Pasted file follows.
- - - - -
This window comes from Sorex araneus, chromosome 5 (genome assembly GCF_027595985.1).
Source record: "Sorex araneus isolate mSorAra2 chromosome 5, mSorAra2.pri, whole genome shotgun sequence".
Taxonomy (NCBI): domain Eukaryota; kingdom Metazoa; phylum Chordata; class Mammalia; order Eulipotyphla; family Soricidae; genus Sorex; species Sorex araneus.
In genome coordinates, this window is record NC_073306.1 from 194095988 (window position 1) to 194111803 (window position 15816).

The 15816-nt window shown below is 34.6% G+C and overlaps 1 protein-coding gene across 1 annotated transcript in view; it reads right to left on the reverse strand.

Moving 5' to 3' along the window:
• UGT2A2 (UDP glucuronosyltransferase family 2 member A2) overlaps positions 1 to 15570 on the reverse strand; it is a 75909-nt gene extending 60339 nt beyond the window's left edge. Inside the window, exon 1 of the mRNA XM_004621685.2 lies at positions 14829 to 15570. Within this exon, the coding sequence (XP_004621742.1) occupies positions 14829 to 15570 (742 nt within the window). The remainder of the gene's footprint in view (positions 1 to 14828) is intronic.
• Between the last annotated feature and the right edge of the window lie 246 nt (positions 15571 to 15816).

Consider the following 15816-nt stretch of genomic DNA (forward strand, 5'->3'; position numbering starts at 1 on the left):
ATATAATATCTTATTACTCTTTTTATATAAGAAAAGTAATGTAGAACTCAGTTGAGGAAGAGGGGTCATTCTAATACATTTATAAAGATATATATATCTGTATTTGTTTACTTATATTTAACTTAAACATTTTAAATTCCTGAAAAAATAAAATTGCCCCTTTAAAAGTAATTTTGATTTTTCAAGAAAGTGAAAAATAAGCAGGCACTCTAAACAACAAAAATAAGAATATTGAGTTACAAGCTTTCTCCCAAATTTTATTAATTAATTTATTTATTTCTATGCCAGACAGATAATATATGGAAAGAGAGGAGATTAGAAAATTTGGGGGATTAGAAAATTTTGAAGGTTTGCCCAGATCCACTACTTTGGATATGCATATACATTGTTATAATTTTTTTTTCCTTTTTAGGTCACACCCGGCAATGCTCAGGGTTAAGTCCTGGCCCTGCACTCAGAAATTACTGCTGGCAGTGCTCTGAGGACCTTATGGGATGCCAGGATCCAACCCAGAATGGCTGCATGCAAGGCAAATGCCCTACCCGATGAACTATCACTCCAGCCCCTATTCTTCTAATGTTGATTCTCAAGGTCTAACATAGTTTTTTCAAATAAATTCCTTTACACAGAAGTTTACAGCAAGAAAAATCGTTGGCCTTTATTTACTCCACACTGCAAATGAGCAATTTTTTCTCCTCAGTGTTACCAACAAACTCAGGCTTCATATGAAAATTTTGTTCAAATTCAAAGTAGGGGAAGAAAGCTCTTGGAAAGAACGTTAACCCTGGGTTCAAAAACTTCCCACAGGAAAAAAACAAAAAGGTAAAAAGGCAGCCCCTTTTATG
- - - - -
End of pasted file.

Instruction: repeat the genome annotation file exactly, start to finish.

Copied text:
This window comes from Sorex araneus, chromosome 5 (genome assembly GCF_027595985.1).
Source record: "Sorex araneus isolate mSorAra2 chromosome 5, mSorAra2.pri, whole genome shotgun sequence".
Taxonomy (NCBI): domain Eukaryota; kingdom Metazoa; phylum Chordata; class Mammalia; order Eulipotyphla; family Soricidae; genus Sorex; species Sorex araneus.
In genome coordinates, this window is record NC_073306.1 from 194095988 (window position 1) to 194111803 (window position 15816).

The 15816-nt window shown below is 34.6% G+C and overlaps 1 protein-coding gene across 1 annotated transcript in view; it reads right to left on the reverse strand.

Moving 5' to 3' along the window:
• UGT2A2 (UDP glucuronosyltransferase family 2 member A2) overlaps positions 1 to 15570 on the reverse strand; it is a 75909-nt gene extending 60339 nt beyond the window's left edge. Inside the window, exon 1 of the mRNA XM_004621685.2 lies at positions 14829 to 15570. Within this exon, the coding sequence (XP_004621742.1) occupies positions 14829 to 15570 (742 nt within the window). The remainder of the gene's footprint in view (positions 1 to 14828) is intronic.
• Between the last annotated feature and the right edge of the window lie 246 nt (positions 15571 to 15816).

Consider the following 15816-nt stretch of genomic DNA (forward strand, 5'->3'; position numbering starts at 1 on the left):
ATATAATATCTTATTACTCTTTTTATATAAGAAAAGTAATGTAGAACTCAGTTGAGGAAGAGGGGTCATTCTAATACATTTATAAAGATATATATATCTGTATTTGTTTACTTATATTTAACTTAAACATTTTAAATTCCTGAAAAAATAAAATTGCCCCTTTAAAAGTAATTTTGATTTTTCAAGAAAGTGAAAAATAAGCAGGCACTCTAAACAACAAAAATAAGAATATTGAGTTACAAGCTTTCTCCCAAATTTTATTAATTAATTTATTTATTTCTATGCCAGACAGATAATATATGGAAAGAGAGGAGATTAGAAAATTTGGGGGATTAGAAAATTTTGAAGGTTTGCCCAGATCCACTACTTTGGATATGCATATACATTGTTATAATTTTTTTTTCCTTTTTAGGTCACACCCGGCAATGCTCAGGGTTAAGTCCTGGCCCTGCACTCAGAAATTACTGCTGGCAGTGCTCTGAGGACCTTATGGGATGCCAGGATCCAACCCAGAATGGCTGCATGCAAGGCAAATGCCCTACCCGATGAACTATCACTCCAGCCCCTATTCTTCTAATGTTGATTCTCAAGGTCTAACATAGTTTTTTCAAATAAATTCCTTTACACAGAAGTTTACAGCAAGAAAAATCGTTGGCCTTTATTTACTCCACACTGCAAATGAGCAATTTTTTCTCCTCAGTGTTACCAACAAACTCAGGCTTCATATGAAAATTTTGTTCAAATTCAAAGTAGGGGAAGAAAGCTCTTGGAAAGAACGTTAACCCTGGGTTCAAAAACTTCCCACAGGAAAAAAACAAAAAGGTAAAAAGGCAGCCCCTTTTATG